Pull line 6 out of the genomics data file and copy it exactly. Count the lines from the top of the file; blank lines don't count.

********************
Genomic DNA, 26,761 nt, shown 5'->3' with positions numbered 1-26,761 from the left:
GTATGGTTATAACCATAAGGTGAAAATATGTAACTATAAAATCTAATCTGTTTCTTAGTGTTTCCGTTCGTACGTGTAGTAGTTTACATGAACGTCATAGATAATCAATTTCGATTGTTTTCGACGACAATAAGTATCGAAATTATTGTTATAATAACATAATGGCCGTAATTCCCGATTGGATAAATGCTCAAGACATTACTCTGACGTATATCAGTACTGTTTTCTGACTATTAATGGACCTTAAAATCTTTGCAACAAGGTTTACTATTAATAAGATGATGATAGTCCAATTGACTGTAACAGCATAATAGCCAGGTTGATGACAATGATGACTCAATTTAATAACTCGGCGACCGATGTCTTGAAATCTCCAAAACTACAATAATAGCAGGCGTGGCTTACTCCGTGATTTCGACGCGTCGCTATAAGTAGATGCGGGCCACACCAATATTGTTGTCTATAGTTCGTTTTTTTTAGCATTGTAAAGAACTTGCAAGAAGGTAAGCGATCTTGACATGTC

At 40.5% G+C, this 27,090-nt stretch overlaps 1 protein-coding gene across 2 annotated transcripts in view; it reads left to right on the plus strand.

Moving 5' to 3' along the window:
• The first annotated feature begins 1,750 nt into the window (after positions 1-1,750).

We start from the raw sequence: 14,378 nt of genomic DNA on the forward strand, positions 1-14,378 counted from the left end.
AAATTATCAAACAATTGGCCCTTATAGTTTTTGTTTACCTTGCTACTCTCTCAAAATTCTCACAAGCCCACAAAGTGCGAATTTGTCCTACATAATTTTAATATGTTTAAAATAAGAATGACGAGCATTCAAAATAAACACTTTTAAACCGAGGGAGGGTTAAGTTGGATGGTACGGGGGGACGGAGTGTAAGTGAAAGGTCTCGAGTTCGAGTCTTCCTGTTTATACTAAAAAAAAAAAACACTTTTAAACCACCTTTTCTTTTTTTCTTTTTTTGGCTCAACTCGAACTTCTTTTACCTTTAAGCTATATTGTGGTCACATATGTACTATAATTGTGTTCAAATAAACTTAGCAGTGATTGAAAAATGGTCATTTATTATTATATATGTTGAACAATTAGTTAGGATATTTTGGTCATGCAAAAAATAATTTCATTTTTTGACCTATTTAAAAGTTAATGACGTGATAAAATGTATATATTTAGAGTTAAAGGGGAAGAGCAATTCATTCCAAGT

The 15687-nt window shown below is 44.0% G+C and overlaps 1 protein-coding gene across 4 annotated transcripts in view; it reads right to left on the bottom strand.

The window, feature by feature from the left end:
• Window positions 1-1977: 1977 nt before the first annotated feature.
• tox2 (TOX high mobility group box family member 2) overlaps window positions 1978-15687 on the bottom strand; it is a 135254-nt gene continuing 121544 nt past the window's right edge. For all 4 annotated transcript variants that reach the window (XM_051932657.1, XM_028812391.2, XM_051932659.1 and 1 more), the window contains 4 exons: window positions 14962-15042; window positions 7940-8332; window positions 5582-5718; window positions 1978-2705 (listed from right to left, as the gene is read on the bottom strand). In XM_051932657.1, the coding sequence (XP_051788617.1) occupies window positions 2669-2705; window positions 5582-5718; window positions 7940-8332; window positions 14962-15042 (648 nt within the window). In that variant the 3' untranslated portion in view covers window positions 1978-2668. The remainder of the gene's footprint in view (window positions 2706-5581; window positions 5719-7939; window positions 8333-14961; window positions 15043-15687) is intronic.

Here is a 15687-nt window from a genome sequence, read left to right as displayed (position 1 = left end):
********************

We start from the raw sequence: 14,378 nt of genomic DNA on the forward strand, positions 1-14,378 counted from the left end.